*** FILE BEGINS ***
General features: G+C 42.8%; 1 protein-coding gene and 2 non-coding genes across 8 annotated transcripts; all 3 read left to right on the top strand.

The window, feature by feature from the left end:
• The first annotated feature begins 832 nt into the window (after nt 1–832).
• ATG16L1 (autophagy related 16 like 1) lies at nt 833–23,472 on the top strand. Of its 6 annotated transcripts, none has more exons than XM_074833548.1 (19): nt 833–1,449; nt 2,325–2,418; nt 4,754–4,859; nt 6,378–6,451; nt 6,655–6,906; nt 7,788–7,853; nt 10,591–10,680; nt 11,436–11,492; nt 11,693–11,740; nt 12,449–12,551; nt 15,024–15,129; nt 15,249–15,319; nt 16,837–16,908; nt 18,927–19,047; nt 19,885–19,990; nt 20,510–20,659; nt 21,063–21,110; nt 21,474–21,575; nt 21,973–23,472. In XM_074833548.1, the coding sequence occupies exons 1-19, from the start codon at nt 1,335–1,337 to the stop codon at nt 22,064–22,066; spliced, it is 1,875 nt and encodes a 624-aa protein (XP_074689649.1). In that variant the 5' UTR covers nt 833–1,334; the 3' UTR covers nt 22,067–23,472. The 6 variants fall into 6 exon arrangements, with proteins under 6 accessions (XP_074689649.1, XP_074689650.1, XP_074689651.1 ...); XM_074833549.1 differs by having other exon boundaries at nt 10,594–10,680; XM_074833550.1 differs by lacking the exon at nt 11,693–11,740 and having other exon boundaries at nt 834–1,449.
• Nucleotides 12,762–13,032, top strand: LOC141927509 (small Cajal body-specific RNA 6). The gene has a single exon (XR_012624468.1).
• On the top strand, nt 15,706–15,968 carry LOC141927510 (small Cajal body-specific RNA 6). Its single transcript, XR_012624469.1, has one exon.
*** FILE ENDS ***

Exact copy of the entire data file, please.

General features: G+C 42.8%; 1 protein-coding gene and 2 non-coding genes across 8 annotated transcripts; all 3 read left to right on the top strand.

The window, feature by feature from the left end:
• The first annotated feature begins 832 nt into the window (after nt 1–832).
• ATG16L1 (autophagy related 16 like 1) lies at nt 833–23,472 on the top strand. Of its 6 annotated transcripts, none has more exons than XM_074833548.1 (19): nt 833–1,449; nt 2,325–2,418; nt 4,754–4,859; nt 6,378–6,451; nt 6,655–6,906; nt 7,788–7,853; nt 10,591–10,680; nt 11,436–11,492; nt 11,693–11,740; nt 12,449–12,551; nt 15,024–15,129; nt 15,249–15,319; nt 16,837–16,908; nt 18,927–19,047; nt 19,885–19,990; nt 20,510–20,659; nt 21,063–21,110; nt 21,474–21,575; nt 21,973–23,472. In XM_074833548.1, the coding sequence occupies exons 1-19, from the start codon at nt 1,335–1,337 to the stop codon at nt 22,064–22,066; spliced, it is 1,875 nt and encodes a 624-aa protein (XP_074689649.1). In that variant the 5' UTR covers nt 833–1,334; the 3' UTR covers nt 22,067–23,472. The 6 variants fall into 6 exon arrangements, with proteins under 6 accessions (XP_074689649.1, XP_074689650.1, XP_074689651.1 ...); XM_074833549.1 differs by having other exon boundaries at nt 10,594–10,680; XM_074833550.1 differs by lacking the exon at nt 11,693–11,740 and having other exon boundaries at nt 834–1,449.
• Nucleotides 12,762–13,032, top strand: LOC141927509 (small Cajal body-specific RNA 6). The gene has a single exon (XR_012624468.1).
• On the top strand, nt 15,706–15,968 carry LOC141927510 (small Cajal body-specific RNA 6). Its single transcript, XR_012624469.1, has one exon.